What are LDAP injection attacks and how to prevent them? [2022]

Last updated on July 26th, 2022 in General

ldap injections

Many businesses use LDAP for single sign-on to give staff members access to numerous corporate network apps without asking them to log in to each one separately. But LDAP is used for more than just verifying user credentials; it can also be used to respond to information requests and offers a number of commands for managing LDAP databases.

That makes logical considering the wealth of data (other than just usernames and passwords) contained in LDAP databases, which also emphasizes the risks of LDAP injection attacks.

LDAP injection is a type of attack that can be used to compromise the security of an LDAP-enabled application. In this article, we’ll discuss what LDAP injection is, how it works, and some tips on how to prevent it.

What is an LDAP injection attack?

An LDAP injection attack is a type of cyber attack in which an attacker attempts to inject malicious code into an application that uses LDAP (Lightweight Directory Access Protocol). This can allow the attacker to gain control of the application, access sensitive data, or launch other attacks.

LDAP is a directory service protocol used to search for directory listings in an LDAP database, most frequently usernames and passwords. Due to its lightweight nature, which is implied by its name, LDAP scales quite well and is employed by a huge number of businesses today.

The properties in an LDAP directory are based on the LDAP schema. Distinguished Names are provided as a distinctive identifier for each entry in the schema/directory (DN). Here is an example entry for Johnnyny Theguy, the fictitious user.

To prevent LDAP injection attacks, it is important to validate all user input and escape any special characters that could be used to inject malicious code. It is also important to keep your application and server up-to-date with the latest security patches.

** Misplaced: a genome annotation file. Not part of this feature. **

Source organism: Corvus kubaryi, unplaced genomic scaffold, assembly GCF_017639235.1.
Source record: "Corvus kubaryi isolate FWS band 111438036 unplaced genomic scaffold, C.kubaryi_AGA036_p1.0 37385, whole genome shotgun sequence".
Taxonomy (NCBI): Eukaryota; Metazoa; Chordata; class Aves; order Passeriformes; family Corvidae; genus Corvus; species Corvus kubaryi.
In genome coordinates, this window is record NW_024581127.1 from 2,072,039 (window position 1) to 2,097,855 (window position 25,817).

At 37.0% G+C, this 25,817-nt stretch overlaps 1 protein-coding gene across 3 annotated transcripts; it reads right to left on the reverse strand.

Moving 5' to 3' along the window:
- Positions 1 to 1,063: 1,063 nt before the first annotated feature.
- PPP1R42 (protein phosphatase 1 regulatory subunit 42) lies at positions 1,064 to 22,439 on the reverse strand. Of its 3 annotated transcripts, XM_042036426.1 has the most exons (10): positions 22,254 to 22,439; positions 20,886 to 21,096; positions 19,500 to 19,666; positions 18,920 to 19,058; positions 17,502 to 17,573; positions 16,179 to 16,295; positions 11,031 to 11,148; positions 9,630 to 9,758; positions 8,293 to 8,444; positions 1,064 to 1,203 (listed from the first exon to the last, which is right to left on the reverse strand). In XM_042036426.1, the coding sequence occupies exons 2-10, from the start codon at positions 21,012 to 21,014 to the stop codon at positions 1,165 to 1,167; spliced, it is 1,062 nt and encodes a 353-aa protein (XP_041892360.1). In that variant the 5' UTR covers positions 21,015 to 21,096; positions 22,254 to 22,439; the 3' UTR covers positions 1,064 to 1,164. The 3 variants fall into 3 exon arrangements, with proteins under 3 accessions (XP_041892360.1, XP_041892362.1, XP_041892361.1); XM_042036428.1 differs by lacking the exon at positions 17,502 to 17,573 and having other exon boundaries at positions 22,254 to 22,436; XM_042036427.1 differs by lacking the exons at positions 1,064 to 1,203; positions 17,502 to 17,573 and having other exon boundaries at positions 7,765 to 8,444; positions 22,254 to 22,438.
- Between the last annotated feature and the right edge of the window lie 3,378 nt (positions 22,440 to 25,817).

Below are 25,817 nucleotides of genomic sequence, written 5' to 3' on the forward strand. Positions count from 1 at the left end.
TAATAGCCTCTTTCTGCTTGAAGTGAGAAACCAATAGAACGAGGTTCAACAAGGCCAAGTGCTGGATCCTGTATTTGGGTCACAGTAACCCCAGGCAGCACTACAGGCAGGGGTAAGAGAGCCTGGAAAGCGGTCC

An LDAP injection attack’s success or failure depends on a variety of elements, including the attacker’s knowledge and experience, the organization’s IT security measures, and the data in the LDAP database. But in any case, a successful LDAP injection attack would usually result in a substantial gain for the attacker and a big headache for the hacked business.

LDAP injection attacks Examples

Bypassing authentication with the ‘&’ metacharacter

A malicious actor might completely circumvent the authentication process on a susceptible LDAP database by constructing a malicious query and adding the metacharacter & between the query’s user and password fields. That would look as follows:


Only the first two attributes are parsed by LDAP, therefore the sentence becomes equivalent to:

if name = something & nothing = nothing

The preceding query would authenticate our malicious user “whatever” if it were run on a weak LDAP database or server, returning a true result.

Listing all users in the database with ‘*’

Let’s take as an example the LDAP search query shown below:


The query is told to look for an LDAP node with the specified login and password by the prefix filter notation shown above. The cn and password in the aforementioned example could be replaced with *, however, if the LDAP database is susceptible to LDAP injection:


The database would then return a list of all users, changing the query’s intended meaning in the process.

LDAP Injection Attacks Risks

ldap risksSimilar to other injection attacks, LDAP injection attacks can cause harm. Injecting code into a server means the capacity to access and change data. As a result, LDAP injection attacks may result in:

DDOS Attacks

Denial of service (DoS) attacks that are simple and very effective can also result from LDAP injection attacks. The directory server itself or the application that communicates with it can be the target of this attack. If a hacker can create enough time- and resource-intensive, malicious LDAP searches, they could exhaust all of the resources available and prevent subsequent requests from being processed.

Additionally, imagine that the program was created to store in memory all the results of a search query. In that situation, a query that was meant to return many more results than anticipated can result in the application using up all of its memory to perform that request. The application would crash as a result of that.

Data Corruption

We demonstrated how an attacker could obtain unwanted data by using a deliberately designed query. But it is also possible to corrupt a file, add trash to it, or mislead the database into updating an unwanted file by changing the password to one chosen by the attacker. The application may update inaccurate records if the attacker can get it to search for the incorrect entries, which could result in data loss or damage.